When we wrapped up King of Capital a year ago, Blackstone’s massive, $5.5 billion investment in a $29 billion buyout of the Hilton hotel chain looked like it could be a dog. The company was in no danger of going under, but the deal was signed at the very peak of the market in July 2007 and travel dropped off sharply in the recession. That looked like a recipe for a bad investment.
But no sooner had Blackstone talked Hilton’s bankers into reducing its debt and the company began a nearly miraculous turnaround, as David recounts in a recent feature in The Deal. Blackstone could easily double its money if the company stays on course.
Another large bet on the travel industry, isn’t doing so well for Blackstone, however. We cited Travelport, a back-end reservations system for airlines and travel portals such as its subsidiary Orbitz, as an example of a case where private equity ownership allowed a major restructuring that dramatically improved the company. A year ago, it looked like that would pay off on the bottom line. But now Travelport is plagued by problems, including a sluggish airline industry, mergers among major airline customers (Delta + Northwestern, then United + Continental) and an antitrust suit filed against it by American Airlines.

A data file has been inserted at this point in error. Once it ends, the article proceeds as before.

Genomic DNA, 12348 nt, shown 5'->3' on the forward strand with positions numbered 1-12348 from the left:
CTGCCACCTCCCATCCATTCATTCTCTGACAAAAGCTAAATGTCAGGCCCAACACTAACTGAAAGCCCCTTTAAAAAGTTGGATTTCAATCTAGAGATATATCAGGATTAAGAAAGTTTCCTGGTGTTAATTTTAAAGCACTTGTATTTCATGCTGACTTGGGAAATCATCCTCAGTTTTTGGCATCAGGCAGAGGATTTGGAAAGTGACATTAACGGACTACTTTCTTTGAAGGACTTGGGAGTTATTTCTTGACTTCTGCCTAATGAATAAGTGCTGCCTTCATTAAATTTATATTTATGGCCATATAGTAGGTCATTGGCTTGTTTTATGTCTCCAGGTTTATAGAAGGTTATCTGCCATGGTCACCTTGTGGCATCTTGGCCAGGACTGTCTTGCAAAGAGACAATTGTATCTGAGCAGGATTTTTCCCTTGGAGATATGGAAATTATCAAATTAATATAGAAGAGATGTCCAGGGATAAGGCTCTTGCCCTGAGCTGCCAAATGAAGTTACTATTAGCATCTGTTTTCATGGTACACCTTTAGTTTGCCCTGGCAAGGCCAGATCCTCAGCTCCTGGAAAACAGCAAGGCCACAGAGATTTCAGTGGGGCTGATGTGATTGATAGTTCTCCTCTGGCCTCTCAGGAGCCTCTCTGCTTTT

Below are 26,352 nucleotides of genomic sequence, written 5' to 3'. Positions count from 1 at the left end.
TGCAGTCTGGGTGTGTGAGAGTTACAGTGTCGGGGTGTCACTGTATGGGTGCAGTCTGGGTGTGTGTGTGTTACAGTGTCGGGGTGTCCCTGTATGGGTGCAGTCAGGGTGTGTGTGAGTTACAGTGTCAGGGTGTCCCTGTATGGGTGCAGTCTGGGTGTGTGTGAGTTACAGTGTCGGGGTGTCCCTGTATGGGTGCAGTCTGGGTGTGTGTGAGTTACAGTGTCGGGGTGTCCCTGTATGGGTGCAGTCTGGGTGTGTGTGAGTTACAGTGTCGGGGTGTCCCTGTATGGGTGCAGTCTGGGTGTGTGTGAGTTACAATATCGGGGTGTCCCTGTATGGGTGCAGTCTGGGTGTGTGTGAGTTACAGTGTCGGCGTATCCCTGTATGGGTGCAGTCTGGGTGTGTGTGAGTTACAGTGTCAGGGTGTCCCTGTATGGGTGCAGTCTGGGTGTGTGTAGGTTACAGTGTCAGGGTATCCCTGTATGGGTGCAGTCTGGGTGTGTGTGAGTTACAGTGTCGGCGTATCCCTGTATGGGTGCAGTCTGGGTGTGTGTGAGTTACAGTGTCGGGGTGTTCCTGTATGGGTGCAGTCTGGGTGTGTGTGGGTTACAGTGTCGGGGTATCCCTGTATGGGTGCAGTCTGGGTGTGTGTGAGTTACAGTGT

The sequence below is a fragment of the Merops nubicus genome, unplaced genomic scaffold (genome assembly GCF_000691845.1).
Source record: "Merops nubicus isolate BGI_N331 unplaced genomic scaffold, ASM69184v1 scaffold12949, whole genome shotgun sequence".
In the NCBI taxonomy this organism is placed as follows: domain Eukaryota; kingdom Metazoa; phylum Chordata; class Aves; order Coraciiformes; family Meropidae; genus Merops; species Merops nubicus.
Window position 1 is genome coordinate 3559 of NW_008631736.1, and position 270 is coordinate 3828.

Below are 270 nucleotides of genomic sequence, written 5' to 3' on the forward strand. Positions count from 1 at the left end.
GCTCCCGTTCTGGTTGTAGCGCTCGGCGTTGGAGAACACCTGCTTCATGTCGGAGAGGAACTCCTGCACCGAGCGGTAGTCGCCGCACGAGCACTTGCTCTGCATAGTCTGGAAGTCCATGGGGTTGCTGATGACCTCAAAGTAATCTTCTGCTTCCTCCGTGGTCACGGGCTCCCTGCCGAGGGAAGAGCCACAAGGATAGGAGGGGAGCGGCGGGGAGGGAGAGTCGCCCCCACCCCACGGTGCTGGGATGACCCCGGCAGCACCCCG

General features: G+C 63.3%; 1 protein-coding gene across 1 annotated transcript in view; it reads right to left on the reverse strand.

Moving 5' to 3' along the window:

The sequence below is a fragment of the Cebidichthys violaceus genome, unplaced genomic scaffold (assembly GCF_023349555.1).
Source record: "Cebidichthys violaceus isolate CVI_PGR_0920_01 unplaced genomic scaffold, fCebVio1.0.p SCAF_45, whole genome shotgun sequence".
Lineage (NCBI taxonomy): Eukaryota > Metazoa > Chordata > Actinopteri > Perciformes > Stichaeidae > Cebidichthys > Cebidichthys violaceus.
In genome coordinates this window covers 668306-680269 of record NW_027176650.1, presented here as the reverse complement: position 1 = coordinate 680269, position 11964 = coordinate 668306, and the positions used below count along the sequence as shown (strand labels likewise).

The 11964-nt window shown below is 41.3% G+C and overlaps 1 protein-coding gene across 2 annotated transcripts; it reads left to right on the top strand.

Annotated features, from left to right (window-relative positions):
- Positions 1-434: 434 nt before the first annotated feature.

Travelport, which is leveraged to the hilt, has seen its cash flow fall and, this week, its debt rating was cut, as David explains in another story in The Deal.
We stick by our conclusion that Blackstone’s ownership was good for the company and, if Blackstone had exited in an IPO last year, as it hoped, it might have been a winner. Blackstone recouped almost all of its investment via a dividend in 2007, so it likely won’t lose money on the deal. But, based on Travelport’s current financial results and the valuation of Amadeus, a publicly traded competitor, Blackstone’s investment at the moment is worth nothing on paper. Plainly, things will have to improve if Blackstone is going to do more than just break even.